BROWNSVILLE, Texas – State Rep. Alex Dominguez is in talks to bring a $5 billion electric car manufacturing and assembling operation to Brownsville.
The Brownsville lawmaker announced preliminary details at a news conference held at the Port of Brownsville by Texas A&M University to unveil a $10 million RGV Advanced Manufacturing/Training Innovation Now (TRAIN) program.
The program aims to provide 10,000 workers with the skills they need to work in advanced manufacturing over the next two years. Thereafter, Texas A&M will look for funding from the Texas Legislature to make it an ongoing program.
“Most people don’t know this but I can probably share a little bit about it. There is a company, a startup that is looking at potentially creating a $5 billion investment to create a manufacturing facility,” Dominguez said from the podium.
“They said the only thing holding Brownsville back from being in the top two is the lack of training for manufacturing. And the reason we are still in that discussion is because of this hub.”
The hub Dominguez was referring to is Texas A&M’s RGV Advanced Manufacturing/Training Innovation Now (TRAIN) program.
“So, because of the visionaries like Mike Hernandez and the patient people that listen to him like Chancellor Sharp and most importantly the champions like Senator Lucio and Representative Eddie Lucio, III, who have been fighting for such a center, that is why Brownsville is in the heat of it with other cities that offer greater incentives and other states as well,” Dominguez told an audience full of elected officials, industry and education leaders.
“This shows what happens when governments, our educational facilities and private industry work together.”
Hernandez is a Brownsville native, a Texas A&M University System regent, and the driving force behind the advanced manufacturing training initiative. Texas A&M Chancellor John Sharp gave the keynote speech at the news conference. Along with Sharp and Hernandez, other speakers at the news conference included Brownsville Navigation District (BND) board chairman Sergio Tito Lopez, the Texas Workforce Commission’s commissioner for labor, Julian Alvarez, state Sen. Eddie Lucio, Jr., and state Rep. Eddie Lucio, III. The emcee was BND Port Director Eddie Campirano.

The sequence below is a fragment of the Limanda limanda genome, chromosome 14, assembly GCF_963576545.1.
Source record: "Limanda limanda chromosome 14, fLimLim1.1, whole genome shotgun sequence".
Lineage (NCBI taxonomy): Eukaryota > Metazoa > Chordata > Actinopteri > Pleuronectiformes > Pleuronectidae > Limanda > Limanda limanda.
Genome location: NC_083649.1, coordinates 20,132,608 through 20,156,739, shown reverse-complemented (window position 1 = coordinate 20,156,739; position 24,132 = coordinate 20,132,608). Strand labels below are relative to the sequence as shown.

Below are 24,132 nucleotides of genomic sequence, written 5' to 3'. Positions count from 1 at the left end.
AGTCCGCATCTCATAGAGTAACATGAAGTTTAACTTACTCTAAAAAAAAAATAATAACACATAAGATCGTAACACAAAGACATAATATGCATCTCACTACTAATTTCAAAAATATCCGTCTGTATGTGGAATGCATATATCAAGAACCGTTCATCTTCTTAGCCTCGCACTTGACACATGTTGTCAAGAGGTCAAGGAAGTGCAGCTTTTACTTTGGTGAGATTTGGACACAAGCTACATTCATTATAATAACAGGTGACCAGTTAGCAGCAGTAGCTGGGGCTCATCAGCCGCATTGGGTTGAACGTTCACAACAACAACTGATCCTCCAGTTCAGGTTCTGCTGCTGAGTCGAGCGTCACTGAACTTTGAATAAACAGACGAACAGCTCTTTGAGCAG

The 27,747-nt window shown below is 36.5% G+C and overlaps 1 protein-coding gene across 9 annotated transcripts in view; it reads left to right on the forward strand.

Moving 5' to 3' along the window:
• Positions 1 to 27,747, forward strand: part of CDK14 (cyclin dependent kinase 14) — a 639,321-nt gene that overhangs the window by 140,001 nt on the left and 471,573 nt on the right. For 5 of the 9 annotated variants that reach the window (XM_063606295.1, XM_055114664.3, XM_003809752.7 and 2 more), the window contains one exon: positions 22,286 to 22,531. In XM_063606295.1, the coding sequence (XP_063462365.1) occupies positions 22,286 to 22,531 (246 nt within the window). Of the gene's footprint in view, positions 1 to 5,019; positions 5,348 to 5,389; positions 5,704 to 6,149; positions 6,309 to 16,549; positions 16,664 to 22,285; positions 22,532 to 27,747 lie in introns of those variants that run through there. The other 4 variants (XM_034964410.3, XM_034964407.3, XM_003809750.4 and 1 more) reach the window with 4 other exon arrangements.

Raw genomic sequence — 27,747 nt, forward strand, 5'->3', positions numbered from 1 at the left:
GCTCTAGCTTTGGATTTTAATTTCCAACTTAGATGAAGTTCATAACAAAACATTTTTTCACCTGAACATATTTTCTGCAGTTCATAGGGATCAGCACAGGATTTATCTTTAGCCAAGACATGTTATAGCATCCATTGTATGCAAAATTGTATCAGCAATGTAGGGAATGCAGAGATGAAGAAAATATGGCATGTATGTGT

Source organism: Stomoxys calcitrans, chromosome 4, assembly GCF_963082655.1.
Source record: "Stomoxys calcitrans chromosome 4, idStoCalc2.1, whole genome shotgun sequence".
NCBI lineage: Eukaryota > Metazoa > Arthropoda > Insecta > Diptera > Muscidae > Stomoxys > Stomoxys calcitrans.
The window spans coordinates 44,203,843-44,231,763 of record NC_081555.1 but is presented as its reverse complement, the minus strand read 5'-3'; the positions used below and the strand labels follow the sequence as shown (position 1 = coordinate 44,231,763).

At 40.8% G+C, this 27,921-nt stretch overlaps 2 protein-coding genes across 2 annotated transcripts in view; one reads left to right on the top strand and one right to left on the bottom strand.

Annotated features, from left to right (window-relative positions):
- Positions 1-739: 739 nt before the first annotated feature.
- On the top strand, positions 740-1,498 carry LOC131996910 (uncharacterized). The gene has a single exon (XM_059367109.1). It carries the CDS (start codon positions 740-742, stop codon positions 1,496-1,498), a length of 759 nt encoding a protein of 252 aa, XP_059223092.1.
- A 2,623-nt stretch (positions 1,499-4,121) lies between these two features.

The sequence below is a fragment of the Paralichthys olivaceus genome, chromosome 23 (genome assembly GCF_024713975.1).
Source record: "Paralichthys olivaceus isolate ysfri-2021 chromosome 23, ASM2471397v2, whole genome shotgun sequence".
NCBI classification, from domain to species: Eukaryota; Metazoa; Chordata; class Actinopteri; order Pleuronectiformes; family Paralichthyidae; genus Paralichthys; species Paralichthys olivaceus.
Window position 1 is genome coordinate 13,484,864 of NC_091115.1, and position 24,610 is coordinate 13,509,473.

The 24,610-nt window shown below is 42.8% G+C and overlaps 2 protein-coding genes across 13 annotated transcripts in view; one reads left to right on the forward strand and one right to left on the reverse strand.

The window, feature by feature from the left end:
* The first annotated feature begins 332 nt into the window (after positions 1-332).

Dominguez gave more details about the $5 billion electric car manufacturing and assembly plant project in an exclusive interview with the Rio Grande Guardian International News Service.
“I have been in talks for about three months now with a startup that builds electric vehicles. They are looking at a place to build a $5 billion manufacturing and assembling plant. They want to do it in the U.S. They want to do it in Texas. But, Missouri and Arizona are also in the mix,” Dominguez told the Rio Grande Guardian.
“Brownsville was not on the map prior to my discussions with them. Once I showed them what we have to offer, including square footage, availability and a workforce they became very excited, especially with the ties that Brownsville has to the different car part manufacturers throughout the Valley and the northern part of Mexico. They are excited and they are thinking about it. So we are in the preliminary stages of discovering the locality.”
Asked if landing the electric car manufacturing and assembling plant was dependent on the new A&M advanced manufacturing training center, Dominguez said:
“The advantages the other locations have is a well-trained workforce for this type of manufacturing which Brownsville currently does not have. So, they would try to reduce costs by having a trained workforce here. Otherwise they would have to import that workforce. But what we want is to train our workforce so they can work there. It would be a facility to rival any of the major manufacturers throughout the country such as those at Detroit.”
Dominguez said there is no reason Brownsville and the wider Rio Grande Valley region cannot compete for such major manufacturing plants.
“When we look at what South Texas has to offer with SpaceX providing job training and creating jobs, the Port of Brownsville doing the same thing, and now this potential other industry, which is separate from the steel company that is looking to come down here, we could really talk about cutting our unemployment rate in South Texas in half. And really provide the opportunity for lots of families to achieve the American Dream.”
Asked for his thoughts on the RGV Advanced Manufacturing/Training Innovation Now (TRAIN) program, Dominguez said: “This hub is a Godsend. It is manna from heaven to allow our young men and women a competitive advantage to get training for jobs that exist down here in South Texas and we think that will bring industry down to South Texas like we have never had before.”
Editor’s Note: The above news story is the first in a two-part series on Texas A&M University’s plans to build an advanced manufacturing training center at the Port of Brownsville. Part Two of the series will be posted in our next edition.